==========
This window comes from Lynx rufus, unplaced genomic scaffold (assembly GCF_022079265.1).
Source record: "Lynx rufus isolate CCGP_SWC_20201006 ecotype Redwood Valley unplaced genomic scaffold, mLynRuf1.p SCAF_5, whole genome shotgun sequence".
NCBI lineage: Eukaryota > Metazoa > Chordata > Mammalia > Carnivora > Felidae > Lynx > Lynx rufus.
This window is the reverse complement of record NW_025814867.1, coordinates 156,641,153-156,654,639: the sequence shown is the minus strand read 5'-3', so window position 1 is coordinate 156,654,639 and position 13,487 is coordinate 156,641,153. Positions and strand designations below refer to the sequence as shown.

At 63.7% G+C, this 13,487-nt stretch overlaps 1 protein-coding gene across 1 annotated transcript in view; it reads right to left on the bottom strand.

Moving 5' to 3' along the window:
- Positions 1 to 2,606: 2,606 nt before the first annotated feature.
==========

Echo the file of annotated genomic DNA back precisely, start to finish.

This window comes from Lynx rufus, unplaced genomic scaffold (assembly GCF_022079265.1).
Source record: "Lynx rufus isolate CCGP_SWC_20201006 ecotype Redwood Valley unplaced genomic scaffold, mLynRuf1.p SCAF_5, whole genome shotgun sequence".
NCBI lineage: Eukaryota > Metazoa > Chordata > Mammalia > Carnivora > Felidae > Lynx > Lynx rufus.
This window is the reverse complement of record NW_025814867.1, coordinates 156,641,153-156,654,639: the sequence shown is the minus strand read 5'-3', so window position 1 is coordinate 156,654,639 and position 13,487 is coordinate 156,641,153. Positions and strand designations below refer to the sequence as shown.

At 63.7% G+C, this 13,487-nt stretch overlaps 1 protein-coding gene across 1 annotated transcript in view; it reads right to left on the bottom strand.

Moving 5' to 3' along the window:
- Positions 1 to 2,606: 2,606 nt before the first annotated feature.